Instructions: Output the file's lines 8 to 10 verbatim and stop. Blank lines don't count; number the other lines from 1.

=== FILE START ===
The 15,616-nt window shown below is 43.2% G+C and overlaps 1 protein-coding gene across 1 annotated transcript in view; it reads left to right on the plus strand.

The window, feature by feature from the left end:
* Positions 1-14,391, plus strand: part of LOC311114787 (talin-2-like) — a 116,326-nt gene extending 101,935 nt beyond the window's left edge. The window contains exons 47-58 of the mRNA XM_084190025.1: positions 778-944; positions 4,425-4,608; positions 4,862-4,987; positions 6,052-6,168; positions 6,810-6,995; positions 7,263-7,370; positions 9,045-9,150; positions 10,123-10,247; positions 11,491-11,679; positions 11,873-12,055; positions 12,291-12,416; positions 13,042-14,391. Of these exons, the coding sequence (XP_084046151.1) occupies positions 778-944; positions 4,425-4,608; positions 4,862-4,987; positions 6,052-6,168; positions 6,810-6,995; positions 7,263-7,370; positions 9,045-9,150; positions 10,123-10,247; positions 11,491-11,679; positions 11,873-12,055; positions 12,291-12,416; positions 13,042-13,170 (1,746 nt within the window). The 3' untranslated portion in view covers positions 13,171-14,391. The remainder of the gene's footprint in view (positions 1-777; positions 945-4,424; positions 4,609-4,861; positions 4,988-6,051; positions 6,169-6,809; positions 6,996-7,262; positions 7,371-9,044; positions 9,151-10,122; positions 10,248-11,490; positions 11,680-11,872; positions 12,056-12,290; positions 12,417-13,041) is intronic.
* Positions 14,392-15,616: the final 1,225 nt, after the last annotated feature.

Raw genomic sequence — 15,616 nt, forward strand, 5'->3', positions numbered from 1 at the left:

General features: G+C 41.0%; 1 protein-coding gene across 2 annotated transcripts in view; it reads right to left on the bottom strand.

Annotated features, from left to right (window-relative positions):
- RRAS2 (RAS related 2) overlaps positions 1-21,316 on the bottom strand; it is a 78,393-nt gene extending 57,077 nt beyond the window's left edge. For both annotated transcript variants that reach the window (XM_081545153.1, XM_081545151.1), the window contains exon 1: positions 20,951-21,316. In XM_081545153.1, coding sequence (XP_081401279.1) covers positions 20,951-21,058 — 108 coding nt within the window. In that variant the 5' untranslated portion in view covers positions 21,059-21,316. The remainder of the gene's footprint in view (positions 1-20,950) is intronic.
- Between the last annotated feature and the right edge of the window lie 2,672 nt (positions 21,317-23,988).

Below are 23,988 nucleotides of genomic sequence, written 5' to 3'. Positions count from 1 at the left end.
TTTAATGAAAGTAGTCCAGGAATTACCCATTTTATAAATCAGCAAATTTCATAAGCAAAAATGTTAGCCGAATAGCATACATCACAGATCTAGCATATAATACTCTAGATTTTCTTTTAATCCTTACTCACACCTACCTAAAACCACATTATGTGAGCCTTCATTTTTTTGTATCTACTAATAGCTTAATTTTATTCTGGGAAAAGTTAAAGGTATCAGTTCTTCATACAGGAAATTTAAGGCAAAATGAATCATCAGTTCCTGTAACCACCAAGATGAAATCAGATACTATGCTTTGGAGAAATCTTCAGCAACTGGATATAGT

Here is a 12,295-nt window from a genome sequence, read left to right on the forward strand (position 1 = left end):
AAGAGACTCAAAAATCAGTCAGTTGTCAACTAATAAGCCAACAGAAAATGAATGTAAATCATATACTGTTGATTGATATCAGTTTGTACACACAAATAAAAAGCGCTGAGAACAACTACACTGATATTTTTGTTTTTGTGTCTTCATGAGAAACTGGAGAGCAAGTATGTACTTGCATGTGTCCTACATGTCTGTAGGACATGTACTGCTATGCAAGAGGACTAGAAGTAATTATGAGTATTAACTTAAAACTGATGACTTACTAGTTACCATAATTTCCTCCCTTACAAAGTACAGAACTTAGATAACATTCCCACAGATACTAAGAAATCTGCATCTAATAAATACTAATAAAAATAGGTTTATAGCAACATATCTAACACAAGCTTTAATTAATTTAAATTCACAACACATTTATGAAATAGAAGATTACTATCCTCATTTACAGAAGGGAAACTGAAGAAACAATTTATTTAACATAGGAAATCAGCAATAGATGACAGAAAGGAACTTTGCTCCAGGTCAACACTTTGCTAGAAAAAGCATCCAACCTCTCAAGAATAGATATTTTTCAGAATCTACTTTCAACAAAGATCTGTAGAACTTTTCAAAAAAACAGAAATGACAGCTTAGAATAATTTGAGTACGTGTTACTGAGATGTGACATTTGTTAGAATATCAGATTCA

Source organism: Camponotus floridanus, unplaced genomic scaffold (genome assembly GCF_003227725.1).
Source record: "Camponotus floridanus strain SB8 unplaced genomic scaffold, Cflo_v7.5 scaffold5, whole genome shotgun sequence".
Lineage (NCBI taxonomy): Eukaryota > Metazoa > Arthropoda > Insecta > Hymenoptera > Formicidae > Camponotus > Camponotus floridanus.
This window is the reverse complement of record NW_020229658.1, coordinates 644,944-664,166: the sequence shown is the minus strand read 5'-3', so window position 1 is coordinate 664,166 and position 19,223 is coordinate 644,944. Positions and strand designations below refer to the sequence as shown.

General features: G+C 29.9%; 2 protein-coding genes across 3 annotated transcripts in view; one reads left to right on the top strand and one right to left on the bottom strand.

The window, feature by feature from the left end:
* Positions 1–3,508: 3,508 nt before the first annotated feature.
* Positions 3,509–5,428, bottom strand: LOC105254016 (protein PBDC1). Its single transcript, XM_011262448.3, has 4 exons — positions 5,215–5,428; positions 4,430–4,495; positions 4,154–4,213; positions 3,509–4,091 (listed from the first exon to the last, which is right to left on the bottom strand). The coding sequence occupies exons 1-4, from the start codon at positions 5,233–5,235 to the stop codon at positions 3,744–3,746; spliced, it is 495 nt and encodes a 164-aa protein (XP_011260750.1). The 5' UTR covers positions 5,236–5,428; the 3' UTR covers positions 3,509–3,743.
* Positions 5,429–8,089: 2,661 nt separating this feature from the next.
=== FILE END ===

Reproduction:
- RRAS2 (RAS related 2) overlaps positions 1-21,316 on the bottom strand; it is a 78,393-nt gene extending 57,077 nt beyond the window's left edge. For both annotated transcript variants that reach the window (XM_081545153.1, XM_081545151.1), the window contains exon 1: positions 20,951-21,316. In XM_081545153.1, coding sequence (XP_081401279.1) covers positions 20,951-21,058 — 108 coding nt within the window. In that variant the 5' untranslated portion in view covers positions 21,059-21,316. The remainder of the gene's footprint in view (positions 1-20,950) is intronic.
- Between the last annotated feature and the right edge of the window lie 2,672 nt (positions 21,317-23,988).

Below are 23,988 nucleotides of genomic sequence, written 5' to 3'. Positions count from 1 at the left end.